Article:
Electronic Thesis and Dissertation Repository

Degree

Doctor of Philosophy

Program

Statistics and Actuarial Sciences

Supervisor(s)

Wenqing He

Abstract

Survival regression models usually assume that covariate effects have a linear form. In many circumstances, however, the assumption of linearity may be violated. The present work addresses this limitation by adding nonlinear covariate effects to survival models. Nonlinear covariates are handled using a single index structure, which allows high-dimensional nonlinear effects to be reduced to a scalar term. The nonlinear single index approach is applied to modeling of survival data with multivariate responses, in three popular models: the proportional hazards (PH) model, the proportional odds (PO) model, and the generalized transformation model. Another extension of the PH and PO model is the handling of the baseline function. Instead of modeling it in a parametric way, which is fairly restrictive, or leaving it unspecified, which makes it impossible to calculate the survival and hazard functions, a weakly parametric approach is used here. As a result, the full likelihood can be applied for inference.

The new developments are realized by adding a number of weakly parametric elements to the standard parametric regression models. The marginal baseline hazard functions are modeled using piecewise constants. Marginal survival functions are combined in using copula models, such as the Clayton model, to incorporate association among the multivariate responses. The nonlinear covariate effect is brought into the model through a smooth function with the single-index structure as the input. The smooth function is modeled using a spline.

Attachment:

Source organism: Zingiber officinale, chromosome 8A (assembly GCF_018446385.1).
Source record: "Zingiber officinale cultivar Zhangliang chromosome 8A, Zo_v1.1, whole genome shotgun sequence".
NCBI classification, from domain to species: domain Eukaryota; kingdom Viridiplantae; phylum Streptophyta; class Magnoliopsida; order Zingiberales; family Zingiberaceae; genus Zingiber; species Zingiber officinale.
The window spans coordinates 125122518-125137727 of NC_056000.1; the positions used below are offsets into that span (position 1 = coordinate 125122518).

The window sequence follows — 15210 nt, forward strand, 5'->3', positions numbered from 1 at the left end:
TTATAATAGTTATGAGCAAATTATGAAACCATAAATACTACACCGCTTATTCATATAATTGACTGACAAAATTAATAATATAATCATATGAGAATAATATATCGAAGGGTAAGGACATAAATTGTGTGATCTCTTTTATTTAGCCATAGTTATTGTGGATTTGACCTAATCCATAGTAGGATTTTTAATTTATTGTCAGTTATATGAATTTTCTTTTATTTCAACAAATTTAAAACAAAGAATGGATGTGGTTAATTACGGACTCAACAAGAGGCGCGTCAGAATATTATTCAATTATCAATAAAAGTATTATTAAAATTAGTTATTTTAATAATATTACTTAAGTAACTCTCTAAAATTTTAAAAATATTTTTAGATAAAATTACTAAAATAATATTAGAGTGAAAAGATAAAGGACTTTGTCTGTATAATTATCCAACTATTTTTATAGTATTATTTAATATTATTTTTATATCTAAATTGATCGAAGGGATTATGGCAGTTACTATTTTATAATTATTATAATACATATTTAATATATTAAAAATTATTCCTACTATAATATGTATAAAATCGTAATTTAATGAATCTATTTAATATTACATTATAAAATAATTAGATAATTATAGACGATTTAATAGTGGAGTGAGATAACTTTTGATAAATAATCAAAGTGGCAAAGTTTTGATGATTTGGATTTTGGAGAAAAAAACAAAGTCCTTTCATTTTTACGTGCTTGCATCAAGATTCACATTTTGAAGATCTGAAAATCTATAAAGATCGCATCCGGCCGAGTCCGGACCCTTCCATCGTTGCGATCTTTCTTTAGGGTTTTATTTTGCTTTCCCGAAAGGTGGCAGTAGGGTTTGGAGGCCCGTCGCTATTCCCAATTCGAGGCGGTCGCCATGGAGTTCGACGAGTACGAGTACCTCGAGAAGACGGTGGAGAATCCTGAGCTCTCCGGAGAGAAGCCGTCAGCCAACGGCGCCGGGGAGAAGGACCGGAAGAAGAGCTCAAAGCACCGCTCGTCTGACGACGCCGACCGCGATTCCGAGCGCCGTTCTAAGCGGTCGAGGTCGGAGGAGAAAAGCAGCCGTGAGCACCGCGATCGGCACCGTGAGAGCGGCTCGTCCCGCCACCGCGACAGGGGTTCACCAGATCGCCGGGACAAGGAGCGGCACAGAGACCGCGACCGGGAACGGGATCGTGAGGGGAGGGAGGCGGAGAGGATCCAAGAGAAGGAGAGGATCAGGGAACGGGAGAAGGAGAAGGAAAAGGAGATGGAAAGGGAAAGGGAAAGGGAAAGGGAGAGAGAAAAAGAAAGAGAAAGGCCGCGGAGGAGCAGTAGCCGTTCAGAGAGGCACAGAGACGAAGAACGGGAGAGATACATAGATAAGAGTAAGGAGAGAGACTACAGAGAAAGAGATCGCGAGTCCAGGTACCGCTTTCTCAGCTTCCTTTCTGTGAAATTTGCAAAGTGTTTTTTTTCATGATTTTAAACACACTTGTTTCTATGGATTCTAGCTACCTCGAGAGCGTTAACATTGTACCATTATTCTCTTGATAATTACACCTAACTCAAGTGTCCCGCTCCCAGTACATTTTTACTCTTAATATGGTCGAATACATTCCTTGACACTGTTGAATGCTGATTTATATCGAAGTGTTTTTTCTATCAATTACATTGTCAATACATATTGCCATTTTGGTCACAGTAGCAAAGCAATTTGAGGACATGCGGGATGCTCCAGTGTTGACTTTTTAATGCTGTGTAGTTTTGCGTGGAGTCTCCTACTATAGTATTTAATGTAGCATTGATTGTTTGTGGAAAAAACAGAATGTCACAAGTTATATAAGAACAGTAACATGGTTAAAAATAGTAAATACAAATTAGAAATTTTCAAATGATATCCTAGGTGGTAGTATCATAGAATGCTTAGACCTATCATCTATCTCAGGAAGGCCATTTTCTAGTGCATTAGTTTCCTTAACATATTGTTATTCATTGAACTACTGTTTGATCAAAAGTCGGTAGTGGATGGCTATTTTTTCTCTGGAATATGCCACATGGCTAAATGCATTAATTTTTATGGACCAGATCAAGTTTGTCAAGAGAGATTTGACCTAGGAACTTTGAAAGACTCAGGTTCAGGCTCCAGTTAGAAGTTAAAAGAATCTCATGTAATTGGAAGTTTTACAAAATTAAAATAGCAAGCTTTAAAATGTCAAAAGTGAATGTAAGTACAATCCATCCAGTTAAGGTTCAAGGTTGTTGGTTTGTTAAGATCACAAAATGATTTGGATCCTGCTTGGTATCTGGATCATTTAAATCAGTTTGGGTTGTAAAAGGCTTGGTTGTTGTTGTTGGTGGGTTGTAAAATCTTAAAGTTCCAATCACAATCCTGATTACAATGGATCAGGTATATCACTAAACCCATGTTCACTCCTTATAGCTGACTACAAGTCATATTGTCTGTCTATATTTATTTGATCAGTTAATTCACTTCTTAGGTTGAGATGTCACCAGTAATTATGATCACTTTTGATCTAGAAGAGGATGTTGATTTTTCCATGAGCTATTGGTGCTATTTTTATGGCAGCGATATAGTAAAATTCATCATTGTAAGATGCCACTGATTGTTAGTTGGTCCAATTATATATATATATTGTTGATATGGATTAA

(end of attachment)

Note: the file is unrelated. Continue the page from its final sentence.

The performance of the PH, PO, and transformation models with the proposed extensions is evaluated through extensive simulation studies. The PH and PO models are also applied to a real-world data set. The results suggest that the proposed methods can capture the nonlinear covariate effects well, and that there is benefit to modeling the association between the correlated responses. Individual-level survival or hazard function estimates also provide information of interest to researchers. The proposed transformation model in particular is very promising. Some discussion of how this model may be further developed is provided.


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